- BP Australia announced to shut the fuel production from the Kwinana Refinery after 65 years of operations and convert it into an import terminal.
- The boost in refining capacity of Asia and the Middle East based refineries has changed the market dynamics and reduced the refinery margin for the Kwinana Refinery.
- The refinery complex currently employs 650 people, once converted into import terminal would employ 60 staffs.
BP Australia has announced to cease fuel production from its Western Australia-based Kwinana Refinery. The refinery has been in operation for the past 65 years and has supported the growth of many industries in the region around the refinery complex.
The Kwinana Refinery is located 35 Km from Perth and is the largest refinery by capacity in Australia. Commissioned in 1955, the refinery has a crude refining capacity of 146,000 barrels per day.
BP Australia blamed the shutdown decision on the consistently low refinery margin, saying that the operations were no more economically viable. The boost in refining capacity of Asian and Middle-Eastern countries has changed the market dynamics of the Australian domestic market. The company has decided to transform the infrastructure into a fuel import terminal.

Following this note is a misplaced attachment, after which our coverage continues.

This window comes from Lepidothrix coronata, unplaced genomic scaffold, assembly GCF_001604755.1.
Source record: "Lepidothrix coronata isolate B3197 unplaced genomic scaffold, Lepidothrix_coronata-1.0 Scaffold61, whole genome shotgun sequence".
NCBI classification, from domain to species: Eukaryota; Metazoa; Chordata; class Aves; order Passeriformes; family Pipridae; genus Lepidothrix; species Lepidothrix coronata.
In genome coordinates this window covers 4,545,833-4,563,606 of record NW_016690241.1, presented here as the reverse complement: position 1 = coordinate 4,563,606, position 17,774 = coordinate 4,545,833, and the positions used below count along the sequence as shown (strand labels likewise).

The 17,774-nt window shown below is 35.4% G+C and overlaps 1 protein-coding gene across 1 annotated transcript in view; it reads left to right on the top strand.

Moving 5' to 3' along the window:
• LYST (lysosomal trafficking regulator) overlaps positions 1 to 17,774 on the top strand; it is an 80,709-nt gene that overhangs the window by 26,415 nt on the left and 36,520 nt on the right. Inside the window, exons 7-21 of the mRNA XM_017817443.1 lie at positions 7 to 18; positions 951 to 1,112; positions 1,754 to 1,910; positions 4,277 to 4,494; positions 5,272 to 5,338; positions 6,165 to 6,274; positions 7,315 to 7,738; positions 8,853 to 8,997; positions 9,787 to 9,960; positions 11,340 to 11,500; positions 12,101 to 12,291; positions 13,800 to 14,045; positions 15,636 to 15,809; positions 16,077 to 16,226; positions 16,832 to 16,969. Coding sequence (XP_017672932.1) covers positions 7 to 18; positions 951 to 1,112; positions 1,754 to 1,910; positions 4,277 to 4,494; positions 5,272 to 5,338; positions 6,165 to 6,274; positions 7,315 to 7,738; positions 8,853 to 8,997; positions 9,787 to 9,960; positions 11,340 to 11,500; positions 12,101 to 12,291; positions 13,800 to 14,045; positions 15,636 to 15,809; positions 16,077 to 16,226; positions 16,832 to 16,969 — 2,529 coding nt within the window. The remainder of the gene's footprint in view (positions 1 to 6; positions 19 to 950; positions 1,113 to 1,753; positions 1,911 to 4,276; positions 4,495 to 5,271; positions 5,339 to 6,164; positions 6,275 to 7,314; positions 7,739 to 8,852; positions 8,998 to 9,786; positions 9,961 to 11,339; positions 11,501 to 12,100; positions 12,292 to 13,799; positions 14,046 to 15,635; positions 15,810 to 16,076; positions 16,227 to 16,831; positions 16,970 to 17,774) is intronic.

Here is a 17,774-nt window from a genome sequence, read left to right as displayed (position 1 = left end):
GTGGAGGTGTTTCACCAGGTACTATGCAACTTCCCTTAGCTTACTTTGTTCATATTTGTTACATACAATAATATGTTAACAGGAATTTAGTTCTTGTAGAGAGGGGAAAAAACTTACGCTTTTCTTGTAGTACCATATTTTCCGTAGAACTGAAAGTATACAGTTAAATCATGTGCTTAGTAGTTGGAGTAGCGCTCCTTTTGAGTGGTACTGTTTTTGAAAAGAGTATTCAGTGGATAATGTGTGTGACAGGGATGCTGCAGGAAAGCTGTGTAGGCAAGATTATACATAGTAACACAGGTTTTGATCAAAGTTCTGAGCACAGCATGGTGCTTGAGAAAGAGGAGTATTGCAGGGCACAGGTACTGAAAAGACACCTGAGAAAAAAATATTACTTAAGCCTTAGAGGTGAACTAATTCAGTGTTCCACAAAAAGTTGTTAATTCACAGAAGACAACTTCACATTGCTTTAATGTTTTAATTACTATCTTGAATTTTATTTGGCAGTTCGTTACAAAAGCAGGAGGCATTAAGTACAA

The Kwinana Refinery complex currently employs a total of 650 people, 400 permanent and 250 contractual staffs. BP Australia has planned to wrap the refining operations over the next 6 months. Most of the employees will be retained through 2022 through support works on the site. Once the terminal becomes operational, it would employee 60 staffs.
BP is engaged in upstream exploration and production of crude oil, LNG and natural gas in Australia alongside a dominant role in refining and retailing of fuels. BP has 350 retail fuel sites and more than 1000 branded retail sites operated by independent business partners.
BP has plans to become a net-zero emission company by 2050. The shutting down of the refinery business in Australia lowers the carbon footprint of the company. BP is currently involved in gas exploration in the North West Shelf in a joint venture.
Fredric Baudry, BP Australia Country Head, said that the shutting of refinery operation would not impact the availability and security of fuels. He further added that out of many options, turning it to import terminal was the most viable and best option. BP is also planning to start a large scale hydrogen export plant in Geraldton in collaboration with the federal government.